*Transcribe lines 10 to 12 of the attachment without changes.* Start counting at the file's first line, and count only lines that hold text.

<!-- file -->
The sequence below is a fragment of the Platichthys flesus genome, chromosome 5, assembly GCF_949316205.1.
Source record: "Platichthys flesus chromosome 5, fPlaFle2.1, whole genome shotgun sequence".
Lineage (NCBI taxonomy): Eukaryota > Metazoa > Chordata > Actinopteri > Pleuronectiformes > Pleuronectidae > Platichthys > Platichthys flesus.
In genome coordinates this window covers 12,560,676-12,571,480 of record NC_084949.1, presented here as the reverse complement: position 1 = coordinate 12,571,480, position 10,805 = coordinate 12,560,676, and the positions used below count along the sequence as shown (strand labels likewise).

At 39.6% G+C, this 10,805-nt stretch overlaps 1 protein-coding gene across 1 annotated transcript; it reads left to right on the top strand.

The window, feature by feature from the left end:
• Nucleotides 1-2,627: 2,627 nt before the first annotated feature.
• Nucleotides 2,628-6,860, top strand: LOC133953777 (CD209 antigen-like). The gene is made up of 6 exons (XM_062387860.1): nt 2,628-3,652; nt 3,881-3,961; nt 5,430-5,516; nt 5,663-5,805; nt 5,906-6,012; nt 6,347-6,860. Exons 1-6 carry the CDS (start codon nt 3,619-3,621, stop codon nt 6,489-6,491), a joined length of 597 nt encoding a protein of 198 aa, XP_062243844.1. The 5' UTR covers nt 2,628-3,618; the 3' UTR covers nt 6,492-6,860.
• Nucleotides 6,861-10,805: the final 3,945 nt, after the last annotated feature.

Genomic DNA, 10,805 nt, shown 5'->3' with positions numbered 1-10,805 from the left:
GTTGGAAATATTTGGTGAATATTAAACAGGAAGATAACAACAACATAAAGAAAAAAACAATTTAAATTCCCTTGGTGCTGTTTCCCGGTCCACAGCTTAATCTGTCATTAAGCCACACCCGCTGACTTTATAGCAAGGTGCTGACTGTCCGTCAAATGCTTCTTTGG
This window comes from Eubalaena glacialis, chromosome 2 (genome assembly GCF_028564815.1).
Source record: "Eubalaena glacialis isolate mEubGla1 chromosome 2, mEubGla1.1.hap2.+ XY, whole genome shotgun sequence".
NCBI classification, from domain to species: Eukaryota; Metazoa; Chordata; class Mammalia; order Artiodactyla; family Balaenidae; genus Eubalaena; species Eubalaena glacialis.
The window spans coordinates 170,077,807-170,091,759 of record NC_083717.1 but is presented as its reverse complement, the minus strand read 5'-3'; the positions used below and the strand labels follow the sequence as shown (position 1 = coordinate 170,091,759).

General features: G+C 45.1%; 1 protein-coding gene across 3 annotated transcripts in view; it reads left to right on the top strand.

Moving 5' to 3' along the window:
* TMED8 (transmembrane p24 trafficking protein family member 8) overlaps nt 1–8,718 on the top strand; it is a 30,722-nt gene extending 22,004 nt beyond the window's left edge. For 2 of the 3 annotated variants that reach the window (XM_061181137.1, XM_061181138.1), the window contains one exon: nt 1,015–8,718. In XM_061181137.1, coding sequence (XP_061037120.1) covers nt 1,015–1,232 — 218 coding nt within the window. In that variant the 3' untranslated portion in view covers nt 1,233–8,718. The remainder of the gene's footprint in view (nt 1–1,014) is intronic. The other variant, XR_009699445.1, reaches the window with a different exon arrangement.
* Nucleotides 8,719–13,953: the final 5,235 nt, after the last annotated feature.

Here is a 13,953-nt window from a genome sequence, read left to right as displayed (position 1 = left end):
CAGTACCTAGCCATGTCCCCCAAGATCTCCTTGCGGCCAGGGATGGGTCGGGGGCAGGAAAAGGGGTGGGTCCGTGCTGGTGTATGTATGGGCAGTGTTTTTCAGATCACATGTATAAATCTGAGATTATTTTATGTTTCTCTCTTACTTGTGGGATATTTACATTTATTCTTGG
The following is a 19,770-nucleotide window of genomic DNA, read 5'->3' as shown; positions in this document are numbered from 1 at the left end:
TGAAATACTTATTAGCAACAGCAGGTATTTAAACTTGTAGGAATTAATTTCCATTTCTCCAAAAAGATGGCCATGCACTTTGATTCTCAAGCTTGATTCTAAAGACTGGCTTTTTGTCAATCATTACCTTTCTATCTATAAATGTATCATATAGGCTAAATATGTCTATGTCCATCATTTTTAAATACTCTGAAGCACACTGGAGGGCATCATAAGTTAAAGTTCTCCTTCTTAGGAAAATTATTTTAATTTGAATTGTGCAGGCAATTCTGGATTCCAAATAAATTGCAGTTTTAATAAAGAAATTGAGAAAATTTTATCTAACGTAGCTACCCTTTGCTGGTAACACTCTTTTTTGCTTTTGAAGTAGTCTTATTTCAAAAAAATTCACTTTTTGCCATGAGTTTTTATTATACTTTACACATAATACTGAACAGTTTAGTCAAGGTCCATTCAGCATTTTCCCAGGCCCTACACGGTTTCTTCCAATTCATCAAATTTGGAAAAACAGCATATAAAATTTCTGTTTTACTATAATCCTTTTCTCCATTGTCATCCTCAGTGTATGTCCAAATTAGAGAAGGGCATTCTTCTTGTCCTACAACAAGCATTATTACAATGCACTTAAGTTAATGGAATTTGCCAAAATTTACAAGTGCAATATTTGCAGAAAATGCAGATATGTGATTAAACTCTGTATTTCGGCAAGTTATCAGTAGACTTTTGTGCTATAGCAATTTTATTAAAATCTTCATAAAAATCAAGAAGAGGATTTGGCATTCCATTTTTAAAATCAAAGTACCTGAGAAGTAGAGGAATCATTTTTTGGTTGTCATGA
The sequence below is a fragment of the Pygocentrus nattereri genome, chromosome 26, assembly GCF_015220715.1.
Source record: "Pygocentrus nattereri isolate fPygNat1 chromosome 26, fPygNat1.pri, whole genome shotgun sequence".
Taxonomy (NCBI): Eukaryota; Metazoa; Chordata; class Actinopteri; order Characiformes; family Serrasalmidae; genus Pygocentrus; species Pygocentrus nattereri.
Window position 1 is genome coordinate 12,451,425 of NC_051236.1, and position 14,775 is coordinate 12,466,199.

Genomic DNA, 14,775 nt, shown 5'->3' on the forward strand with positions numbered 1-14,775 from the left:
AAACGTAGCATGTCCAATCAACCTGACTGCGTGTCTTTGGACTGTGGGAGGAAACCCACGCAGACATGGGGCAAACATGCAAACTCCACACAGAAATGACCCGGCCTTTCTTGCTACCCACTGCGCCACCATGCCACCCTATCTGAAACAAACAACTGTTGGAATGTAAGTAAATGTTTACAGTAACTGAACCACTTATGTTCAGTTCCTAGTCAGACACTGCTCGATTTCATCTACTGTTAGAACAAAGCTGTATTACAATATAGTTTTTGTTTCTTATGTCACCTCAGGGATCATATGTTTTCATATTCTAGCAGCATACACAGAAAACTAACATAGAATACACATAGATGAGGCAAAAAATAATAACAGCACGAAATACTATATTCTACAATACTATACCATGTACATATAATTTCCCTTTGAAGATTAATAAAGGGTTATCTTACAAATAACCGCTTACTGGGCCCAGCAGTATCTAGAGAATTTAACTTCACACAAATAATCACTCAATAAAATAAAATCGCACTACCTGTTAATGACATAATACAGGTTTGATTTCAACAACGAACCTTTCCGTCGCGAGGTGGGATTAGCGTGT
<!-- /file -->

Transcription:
Genomic DNA, 10,805 nt, shown 5'->3' with positions numbered 1-10,805 from the left:
GTTGGAAATATTTGGTGAATATTAAACAGGAAGATAACAACAACATAAAGAAAAAAACAATTTAAATTCCCTTGGTGCTGTTTCCCGGTCCACAGCTTAATCTGTCATTAAGCCACACCCGCTGACTTTATAGCAAGGTGCTGACTGTCCGTCAAATGCTTCTTTGG
This window comes from Eubalaena glacialis, chromosome 2 (genome assembly GCF_028564815.1).